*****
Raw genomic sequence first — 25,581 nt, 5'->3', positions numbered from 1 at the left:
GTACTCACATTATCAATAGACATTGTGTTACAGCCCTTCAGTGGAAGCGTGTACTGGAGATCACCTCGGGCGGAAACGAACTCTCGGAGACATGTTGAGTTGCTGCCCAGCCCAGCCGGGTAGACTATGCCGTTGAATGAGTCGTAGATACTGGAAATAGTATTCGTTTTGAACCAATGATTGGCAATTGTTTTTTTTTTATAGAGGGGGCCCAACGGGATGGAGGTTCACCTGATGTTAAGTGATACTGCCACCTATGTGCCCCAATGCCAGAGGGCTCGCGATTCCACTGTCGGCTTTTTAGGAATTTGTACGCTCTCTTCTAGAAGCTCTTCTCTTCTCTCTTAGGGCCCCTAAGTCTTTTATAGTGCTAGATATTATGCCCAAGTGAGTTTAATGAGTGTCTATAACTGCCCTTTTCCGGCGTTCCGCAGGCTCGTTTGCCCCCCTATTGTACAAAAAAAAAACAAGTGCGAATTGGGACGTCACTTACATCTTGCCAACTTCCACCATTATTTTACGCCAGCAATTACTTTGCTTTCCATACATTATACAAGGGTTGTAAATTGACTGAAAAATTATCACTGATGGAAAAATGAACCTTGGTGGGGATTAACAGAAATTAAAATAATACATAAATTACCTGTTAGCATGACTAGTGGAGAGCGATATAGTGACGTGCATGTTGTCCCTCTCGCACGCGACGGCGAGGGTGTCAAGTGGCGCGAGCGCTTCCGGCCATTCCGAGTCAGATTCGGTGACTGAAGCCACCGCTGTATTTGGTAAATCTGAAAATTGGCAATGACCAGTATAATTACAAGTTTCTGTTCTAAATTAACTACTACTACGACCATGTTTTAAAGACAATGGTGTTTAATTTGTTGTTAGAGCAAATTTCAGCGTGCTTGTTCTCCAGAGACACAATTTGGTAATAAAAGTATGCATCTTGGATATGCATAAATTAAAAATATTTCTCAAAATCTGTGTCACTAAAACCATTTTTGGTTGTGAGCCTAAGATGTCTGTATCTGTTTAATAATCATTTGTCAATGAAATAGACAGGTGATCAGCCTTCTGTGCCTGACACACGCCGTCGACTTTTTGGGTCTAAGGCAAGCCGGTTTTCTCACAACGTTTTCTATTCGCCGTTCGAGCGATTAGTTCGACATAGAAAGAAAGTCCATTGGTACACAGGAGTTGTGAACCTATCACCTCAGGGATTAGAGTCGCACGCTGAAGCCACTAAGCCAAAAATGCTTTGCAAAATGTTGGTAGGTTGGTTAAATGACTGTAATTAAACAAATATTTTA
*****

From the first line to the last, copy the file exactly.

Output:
Raw genomic sequence first — 25,581 nt, 5'->3', positions numbered from 1 at the left:
GTACTCACATTATCAATAGACATTGTGTTACAGCCCTTCAGTGGAAGCGTGTACTGGAGATCACCTCGGGCGGAAACGAACTCTCGGAGACATGTTGAGTTGCTGCCCAGCCCAGCCGGGTAGACTATGCCGTTGAATGAGTCGTAGATACTGGAAATAGTATTCGTTTTGAACCAATGATTGGCAATTGTTTTTTTTTTATAGAGGGGGCCCAACGGGATGGAGGTTCACCTGATGTTAAGTGATACTGCCACCTATGTGCCCCAATGCCAGAGGGCTCGCGATTCCACTGTCGGCTTTTTAGGAATTTGTACGCTCTCTTCTAGAAGCTCTTCTCTTCTCTCTTAGGGCCCCTAAGTCTTTTATAGTGCTAGATATTATGCCCAAGTGAGTTTAATGAGTGTCTATAACTGCCCTTTTCCGGCGTTCCGCAGGCTCGTTTGCCCCCCTATTGTACAAAAAAAAAACAAGTGCGAATTGGGACGTCACTTACATCTTGCCAACTTCCACCATTATTTTACGCCAGCAATTACTTTGCTTTCCATACATTATACAAGGGTTGTAAATTGACTGAAAAATTATCACTGATGGAAAAATGAACCTTGGTGGGGATTAACAGAAATTAAAATAATACATAAATTACCTGTTAGCATGACTAGTGGAGAGCGATATAGTGACGTGCATGTTGTCCCTCTCGCACGCGACGGCGAGGGTGTCAAGTGGCGCGAGCGCTTCCGGCCATTCCGAGTCAGATTCGGTGACTGAAGCCACCGCTGTATTTGGTAAATCTGAAAATTGGCAATGACCAGTATAATTACAAGTTTCTGTTCTAAATTAACTACTACTACGACCATGTTTTAAAGACAATGGTGTTTAATTTGTTGTTAGAGCAAATTTCAGCGTGCTTGTTCTCCAGAGACACAATTTGGTAATAAAAGTATGCATCTTGGATATGCATAAATTAAAAATATTTCTCAAAATCTGTGTCACTAAAACCATTTTTGGTTGTGAGCCTAAGATGTCTGTATCTGTTTAATAATCATTTGTCAATGAAATAGACAGGTGATCAGCCTTCTGTGCCTGACACACGCCGTCGACTTTTTGGGTCTAAGGCAAGCCGGTTTTCTCACAACGTTTTCTATTCGCCGTTCGAGCGATTAGTTCGACATAGAAAGAAAGTCCATTGGTACACAGGAGTTGTGAACCTATCACCTCAGGGATTAGAGTCGCACGCTGAAGCCACTAAGCCAAAAATGCTTTGCAAAATGTTGGTAGGTTGGTTAAATGACTGTAATTAAACAAATATTTTA